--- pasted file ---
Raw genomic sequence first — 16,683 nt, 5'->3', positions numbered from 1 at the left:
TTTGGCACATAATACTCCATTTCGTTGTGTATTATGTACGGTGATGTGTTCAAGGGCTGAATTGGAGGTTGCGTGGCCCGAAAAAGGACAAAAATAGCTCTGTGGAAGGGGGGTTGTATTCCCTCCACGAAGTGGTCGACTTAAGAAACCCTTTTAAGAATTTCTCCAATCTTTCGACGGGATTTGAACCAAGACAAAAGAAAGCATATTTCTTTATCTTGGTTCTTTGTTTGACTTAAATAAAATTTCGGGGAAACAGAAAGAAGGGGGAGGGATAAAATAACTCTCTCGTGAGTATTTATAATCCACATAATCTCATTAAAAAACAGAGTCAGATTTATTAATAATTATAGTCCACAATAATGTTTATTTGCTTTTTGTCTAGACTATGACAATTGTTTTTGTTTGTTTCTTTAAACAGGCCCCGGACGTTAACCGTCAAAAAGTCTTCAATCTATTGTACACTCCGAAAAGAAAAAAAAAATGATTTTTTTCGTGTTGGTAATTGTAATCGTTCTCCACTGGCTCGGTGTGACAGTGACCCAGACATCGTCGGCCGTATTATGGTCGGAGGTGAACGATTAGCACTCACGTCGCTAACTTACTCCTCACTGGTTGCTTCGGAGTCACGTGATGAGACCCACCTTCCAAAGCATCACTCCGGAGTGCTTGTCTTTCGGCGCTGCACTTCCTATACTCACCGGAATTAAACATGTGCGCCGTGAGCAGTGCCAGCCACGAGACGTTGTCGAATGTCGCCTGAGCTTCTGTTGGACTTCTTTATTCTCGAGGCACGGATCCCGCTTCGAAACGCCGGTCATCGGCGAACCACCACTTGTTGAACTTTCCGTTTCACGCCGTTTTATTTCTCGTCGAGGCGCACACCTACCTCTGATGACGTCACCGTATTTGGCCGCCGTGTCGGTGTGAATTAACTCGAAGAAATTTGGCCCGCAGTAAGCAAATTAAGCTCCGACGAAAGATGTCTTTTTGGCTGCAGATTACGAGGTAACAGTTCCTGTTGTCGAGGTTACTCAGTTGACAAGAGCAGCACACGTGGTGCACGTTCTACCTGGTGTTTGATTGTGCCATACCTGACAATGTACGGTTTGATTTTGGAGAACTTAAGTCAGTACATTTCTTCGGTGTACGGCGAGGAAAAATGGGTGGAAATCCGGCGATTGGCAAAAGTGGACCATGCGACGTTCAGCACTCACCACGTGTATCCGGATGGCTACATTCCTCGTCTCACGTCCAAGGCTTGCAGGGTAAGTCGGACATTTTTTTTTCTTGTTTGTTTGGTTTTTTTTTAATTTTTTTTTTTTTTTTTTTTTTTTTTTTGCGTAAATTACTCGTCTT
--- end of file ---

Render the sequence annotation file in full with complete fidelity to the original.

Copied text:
Raw genomic sequence first — 16,683 nt, 5'->3', positions numbered from 1 at the left:
TTTGGCACATAATACTCCATTTCGTTGTGTATTATGTACGGTGATGTGTTCAAGGGCTGAATTGGAGGTTGCGTGGCCCGAAAAAGGACAAAAATAGCTCTGTGGAAGGGGGGTTGTATTCCCTCCACGAAGTGGTCGACTTAAGAAACCCTTTTAAGAATTTCTCCAATCTTTCGACGGGATTTGAACCAAGACAAAAGAAAGCATATTTCTTTATCTTGGTTCTTTGTTTGACTTAAATAAAATTTCGGGGAAACAGAAAGAAGGGGGAGGGATAAAATAACTCTCTCGTGAGTATTTATAATCCACATAATCTCATTAAAAAACAGAGTCAGATTTATTAATAATTATAGTCCACAATAATGTTTATTTGCTTTTTGTCTAGACTATGACAATTGTTTTTGTTTGTTTCTTTAAACAGGCCCCGGACGTTAACCGTCAAAAAGTCTTCAATCTATTGTACACTCCGAAAAGAAAAAAAAAATGATTTTTTTCGTGTTGGTAATTGTAATCGTTCTCCACTGGCTCGGTGTGACAGTGACCCAGACATCGTCGGCCGTATTATGGTCGGAGGTGAACGATTAGCACTCACGTCGCTAACTTACTCCTCACTGGTTGCTTCGGAGTCACGTGATGAGACCCACCTTCCAAAGCATCACTCCGGAGTGCTTGTCTTTCGGCGCTGCACTTCCTATACTCACCGGAATTAAACATGTGCGCCGTGAGCAGTGCCAGCCACGAGACGTTGTCGAATGTCGCCTGAGCTTCTGTTGGACTTCTTTATTCTCGAGGCACGGATCCCGCTTCGAAACGCCGGTCATCGGCGAACCACCACTTGTTGAACTTTCCGTTTCACGCCGTTTTATTTCTCGTCGAGGCGCACACCTACCTCTGATGACGTCACCGTATTTGGCCGCCGTGTCGGTGTGAATTAACTCGAAGAAATTTGGCCCGCAGTAAGCAAATTAAGCTCCGACGAAAGATGTCTTTTTGGCTGCAGATTACGAGGTAACAGTTCCTGTTGTCGAGGTTACTCAGTTGACAAGAGCAGCACACGTGGTGCACGTTCTACCTGGTGTTTGATTGTGCCATACCTGACAATGTACGGTTTGATTTTGGAGAACTTAAGTCAGTACATTTCTTCGGTGTACGGCGAGGAAAAATGGGTGGAAATCCGGCGATTGGCAAAAGTGGACCATGCGACGTTCAGCACTCACCACGTGTATCCGGATGGCTACATTCCTCGTCTCACGTCCAAGGCTTGCAGGGTAAGTCGGACATTTTTTTTTCTTGTTTGTTTGGTTTTTTTTTAATTTTTTTTTTTTTTTTTTTTTTTTTTTTGCGTAAATTACTCGTCTT